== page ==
Fine artist Sam Winston, cocreator of the New York Times best-selling A Child of Books, celebrates the power of stories and written languages—and the imperative to preserve them.
Once there were many stories in the world. There were stories with sunsets and wonderful tales filled with fairies and dinosaurs. But one day, a story decided that it was the best, the most important story ever. It called itself the One and started to consume every other story it came across. The One ate stories made of seas and others full of dogs. Soon it seemed that the One was all there was . . . or was it? Inspired by the Endangered Alphabets project, aimed at preserving cultures by sharing their unique scripts, author-illustrator Sam Winston uses writing systems such as cuneiform and Tibetan, Egyptian hieroglyphs and ogham to illustrate this book in his signature typography-based style, using symbols and letters that have relayed the world’s stories over the centuries.
About the Author
Sam Winston is a fine artist whose work has been featured in many special collections worldwide, including at the Museum of Modern Art in New York, the Getty Research Institute in Los Angeles, the Tate Britain, and the Victoria and Albert Museum in London. His first picture book, A Child of Books, cocreated with Oliver Jeffers, was a New York Times bestseller and won a Bologna Ragazzi Award. Sam Winston works and lives in London.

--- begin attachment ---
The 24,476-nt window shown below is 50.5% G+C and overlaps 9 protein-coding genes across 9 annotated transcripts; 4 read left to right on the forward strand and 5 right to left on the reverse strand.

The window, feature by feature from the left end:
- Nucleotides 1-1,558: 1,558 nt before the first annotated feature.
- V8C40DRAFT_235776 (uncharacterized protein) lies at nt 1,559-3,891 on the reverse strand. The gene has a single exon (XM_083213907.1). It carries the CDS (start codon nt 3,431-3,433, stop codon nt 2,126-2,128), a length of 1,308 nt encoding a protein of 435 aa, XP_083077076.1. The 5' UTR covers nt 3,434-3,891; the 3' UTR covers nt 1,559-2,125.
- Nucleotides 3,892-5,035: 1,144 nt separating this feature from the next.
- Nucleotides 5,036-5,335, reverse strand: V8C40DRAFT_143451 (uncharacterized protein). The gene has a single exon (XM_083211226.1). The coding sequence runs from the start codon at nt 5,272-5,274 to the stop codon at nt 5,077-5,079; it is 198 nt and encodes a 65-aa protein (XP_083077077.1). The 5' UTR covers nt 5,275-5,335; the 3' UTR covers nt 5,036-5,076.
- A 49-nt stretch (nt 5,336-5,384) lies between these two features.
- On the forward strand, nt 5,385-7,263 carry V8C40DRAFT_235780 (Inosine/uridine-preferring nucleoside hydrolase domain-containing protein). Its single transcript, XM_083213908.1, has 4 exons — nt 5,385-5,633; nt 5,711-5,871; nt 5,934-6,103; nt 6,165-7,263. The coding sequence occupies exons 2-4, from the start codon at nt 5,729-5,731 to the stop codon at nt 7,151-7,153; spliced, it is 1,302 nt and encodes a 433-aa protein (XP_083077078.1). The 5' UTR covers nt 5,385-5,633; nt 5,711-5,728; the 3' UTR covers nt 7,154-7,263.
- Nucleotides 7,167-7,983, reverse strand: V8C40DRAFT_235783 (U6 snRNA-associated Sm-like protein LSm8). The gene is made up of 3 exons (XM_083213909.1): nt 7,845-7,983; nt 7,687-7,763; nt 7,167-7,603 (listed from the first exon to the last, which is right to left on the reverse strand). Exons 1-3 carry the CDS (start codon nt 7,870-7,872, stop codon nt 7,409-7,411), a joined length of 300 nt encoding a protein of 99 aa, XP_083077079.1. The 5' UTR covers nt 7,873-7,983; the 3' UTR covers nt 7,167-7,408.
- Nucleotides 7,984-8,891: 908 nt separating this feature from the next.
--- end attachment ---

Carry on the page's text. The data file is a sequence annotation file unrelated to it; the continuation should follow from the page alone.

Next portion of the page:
At first glance, readers may assume this is an art book with lots of circles and patterns. Once they begin reading, they will see it is the story of how languages can be subsumed by others. . . . a story that works on many levels for various ages, from a simple fable about greed to a wake-up call to value linguistic diversity. —School Library Journal (starred review)
Each 'story' is represented as a softly washed watercolor circle floating against a white background and filled with character-based patterns. . . extensive back matter reveals a vast array of writing systems, and makes the case for their preservation. —Publishers Weekly
This poignant tale is an ode to preserving cultures and stories from around the world. —Brightly